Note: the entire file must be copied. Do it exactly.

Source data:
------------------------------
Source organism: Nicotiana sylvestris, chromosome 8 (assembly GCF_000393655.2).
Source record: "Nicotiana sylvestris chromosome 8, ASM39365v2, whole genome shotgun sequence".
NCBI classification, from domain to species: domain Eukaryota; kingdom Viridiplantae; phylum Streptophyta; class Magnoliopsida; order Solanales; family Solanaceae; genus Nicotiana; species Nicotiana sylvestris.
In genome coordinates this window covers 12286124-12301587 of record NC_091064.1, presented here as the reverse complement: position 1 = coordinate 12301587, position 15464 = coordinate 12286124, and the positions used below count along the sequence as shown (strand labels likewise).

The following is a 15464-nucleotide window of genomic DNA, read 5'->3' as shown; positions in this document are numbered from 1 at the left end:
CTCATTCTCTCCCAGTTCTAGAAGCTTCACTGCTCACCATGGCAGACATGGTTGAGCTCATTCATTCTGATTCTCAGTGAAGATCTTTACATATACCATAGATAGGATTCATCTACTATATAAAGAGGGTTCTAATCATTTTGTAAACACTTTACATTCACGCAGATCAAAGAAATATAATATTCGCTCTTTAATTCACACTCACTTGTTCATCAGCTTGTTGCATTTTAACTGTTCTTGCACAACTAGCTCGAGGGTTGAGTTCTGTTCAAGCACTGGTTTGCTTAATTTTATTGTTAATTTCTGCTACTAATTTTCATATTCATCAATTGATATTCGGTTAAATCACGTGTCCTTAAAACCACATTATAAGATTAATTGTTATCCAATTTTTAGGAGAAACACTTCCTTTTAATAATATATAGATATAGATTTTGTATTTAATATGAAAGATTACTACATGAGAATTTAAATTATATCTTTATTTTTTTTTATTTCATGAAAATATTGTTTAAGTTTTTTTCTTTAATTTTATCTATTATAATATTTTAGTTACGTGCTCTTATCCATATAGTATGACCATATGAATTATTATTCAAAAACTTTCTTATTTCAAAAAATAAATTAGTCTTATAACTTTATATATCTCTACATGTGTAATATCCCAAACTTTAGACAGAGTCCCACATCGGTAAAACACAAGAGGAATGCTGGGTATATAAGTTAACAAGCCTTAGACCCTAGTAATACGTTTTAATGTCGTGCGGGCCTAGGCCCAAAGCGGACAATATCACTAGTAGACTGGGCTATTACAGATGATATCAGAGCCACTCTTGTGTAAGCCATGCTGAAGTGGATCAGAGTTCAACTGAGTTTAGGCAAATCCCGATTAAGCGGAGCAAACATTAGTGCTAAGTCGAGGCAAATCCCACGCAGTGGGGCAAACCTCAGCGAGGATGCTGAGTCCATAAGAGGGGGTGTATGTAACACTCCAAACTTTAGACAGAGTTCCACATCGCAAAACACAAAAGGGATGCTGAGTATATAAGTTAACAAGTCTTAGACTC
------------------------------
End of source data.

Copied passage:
Source organism: Nicotiana sylvestris, chromosome 8 (assembly GCF_000393655.2).
Source record: "Nicotiana sylvestris chromosome 8, ASM39365v2, whole genome shotgun sequence".
NCBI classification, from domain to species: domain Eukaryota; kingdom Viridiplantae; phylum Streptophyta; class Magnoliopsida; order Solanales; family Solanaceae; genus Nicotiana; species Nicotiana sylvestris.
In genome coordinates this window covers 12286124-12301587 of record NC_091064.1, presented here as the reverse complement: position 1 = coordinate 12301587, position 15464 = coordinate 12286124, and the positions used below count along the sequence as shown (strand labels likewise).

The following is a 15464-nucleotide window of genomic DNA, read 5'->3' as shown; positions in this document are numbered from 1 at the left end:
CTCATTCTCTCCCAGTTCTAGAAGCTTCACTGCTCACCATGGCAGACATGGTTGAGCTCATTCATTCTGATTCTCAGTGAAGATCTTTACATATACCATAGATAGGATTCATCTACTATATAAAGAGGGTTCTAATCATTTTGTAAACACTTTACATTCACGCAGATCAAAGAAATATAATATTCGCTCTTTAATTCACACTCACTTGTTCATCAGCTTGTTGCATTTTAACTGTTCTTGCACAACTAGCTCGAGGGTTGAGTTCTGTTCAAGCACTGGTTTGCTTAATTTTATTGTTAATTTCTGCTACTAATTTTCATATTCATCAATTGATATTCGGTTAAATCACGTGTCCTTAAAACCACATTATAAGATTAATTGTTATCCAATTTTTAGGAGAAACACTTCCTTTTAATAATATATAGATATAGATTTTGTATTTAATATGAAAGATTACTACATGAGAATTTAAATTATATCTTTATTTTTTTTTATTTCATGAAAATATTGTTTAAGTTTTTTTCTTTAATTTTATCTATTATAATATTTTAGTTACGTGCTCTTATCCATATAGTATGACCATATGAATTATTATTCAAAAACTTTCTTATTTCAAAAAATAAATTAGTCTTATAACTTTATATATCTCTACATGTGTAATATCCCAAACTTTAGACAGAGTCCCACATCGGTAAAACACAAGAGGAATGCTGGGTATATAAGTTAACAAGCCTTAGACCCTAGTAATACGTTTTAATGTCGTGCGGGCCTAGGCCCAAAGCGGACAATATCACTAGTAGACTGGGCTATTACAGATGATATCAGAGCCACTCTTGTGTAAGCCATGCTGAAGTGGATCAGAGTTCAACTGAGTTTAGGCAAATCCCGATTAAGCGGAGCAAACATTAGTGCTAAGTCGAGGCAAATCCCACGCAGTGGGGCAAACCTCAGCGAGGATGCTGAGTCCATAAGAGGGGGTGTATGTAACACTCCAAACTTTAGACAGAGTTCCACATCGCAAAACACAAAAGGGATGCTGAGTATATAAGTTAACAAGTCTTAGACTC